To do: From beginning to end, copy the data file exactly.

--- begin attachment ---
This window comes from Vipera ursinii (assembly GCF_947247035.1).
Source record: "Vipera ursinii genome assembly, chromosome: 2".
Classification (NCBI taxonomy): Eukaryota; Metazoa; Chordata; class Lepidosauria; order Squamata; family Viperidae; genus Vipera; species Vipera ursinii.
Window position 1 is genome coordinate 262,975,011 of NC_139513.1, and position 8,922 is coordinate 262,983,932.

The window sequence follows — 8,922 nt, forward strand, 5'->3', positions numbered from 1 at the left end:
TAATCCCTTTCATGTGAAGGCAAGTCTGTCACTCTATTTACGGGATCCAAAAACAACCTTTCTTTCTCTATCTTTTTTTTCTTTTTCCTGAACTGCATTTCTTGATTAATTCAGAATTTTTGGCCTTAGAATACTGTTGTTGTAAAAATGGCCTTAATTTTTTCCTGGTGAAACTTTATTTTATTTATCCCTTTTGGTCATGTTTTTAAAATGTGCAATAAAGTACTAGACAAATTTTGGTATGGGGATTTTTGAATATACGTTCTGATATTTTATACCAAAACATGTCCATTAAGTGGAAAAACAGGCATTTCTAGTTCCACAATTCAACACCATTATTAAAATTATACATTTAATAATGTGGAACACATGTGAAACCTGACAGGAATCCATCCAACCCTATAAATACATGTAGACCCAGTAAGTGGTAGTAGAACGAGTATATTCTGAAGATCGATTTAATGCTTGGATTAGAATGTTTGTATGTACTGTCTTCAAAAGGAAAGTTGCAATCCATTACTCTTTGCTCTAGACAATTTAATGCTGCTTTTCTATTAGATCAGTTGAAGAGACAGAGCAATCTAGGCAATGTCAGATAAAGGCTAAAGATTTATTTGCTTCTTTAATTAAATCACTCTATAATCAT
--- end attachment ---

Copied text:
This window comes from Vipera ursinii (assembly GCF_947247035.1).
Source record: "Vipera ursinii genome assembly, chromosome: 2".
Classification (NCBI taxonomy): Eukaryota; Metazoa; Chordata; class Lepidosauria; order Squamata; family Viperidae; genus Vipera; species Vipera ursinii.
Window position 1 is genome coordinate 262,975,011 of NC_139513.1, and position 8,922 is coordinate 262,983,932.

The window sequence follows — 8,922 nt, forward strand, 5'->3', positions numbered from 1 at the left end:
TAATCCCTTTCATGTGAAGGCAAGTCTGTCACTCTATTTACGGGATCCAAAAACAACCTTTCTTTCTCTATCTTTTTTTTCTTTTTCCTGAACTGCATTTCTTGATTAATTCAGAATTTTTGGCCTTAGAATACTGTTGTTGTAAAAATGGCCTTAATTTTTTCCTGGTGAAACTTTATTTTATTTATCCCTTTTGGTCATGTTTTTAAAATGTGCAATAAAGTACTAGACAAATTTTGGTATGGGGATTTTTGAATATACGTTCTGATATTTTATACCAAAACATGTCCATTAAGTGGAAAAACAGGCATTTCTAGTTCCACAATTCAACACCATTATTAAAATTATACATTTAATAATGTGGAACACATGTGAAACCTGACAGGAATCCATCCAACCCTATAAATACATGTAGACCCAGTAAGTGGTAGTAGAACGAGTATATTCTGAAGATCGATTTAATGCTTGGATTAGAATGTTTGTATGTACTGTCTTCAAAAGGAAAGTTGCAATCCATTACTCTTTGCTCTAGACAATTTAATGCTGCTTTTCTATTAGATCAGTTGAAGAGACAGAGCAATCTAGGCAATGTCAGATAAAGGCTAAAGATTTATTTGCTTCTTTAATTAAATCACTCTATAATCAT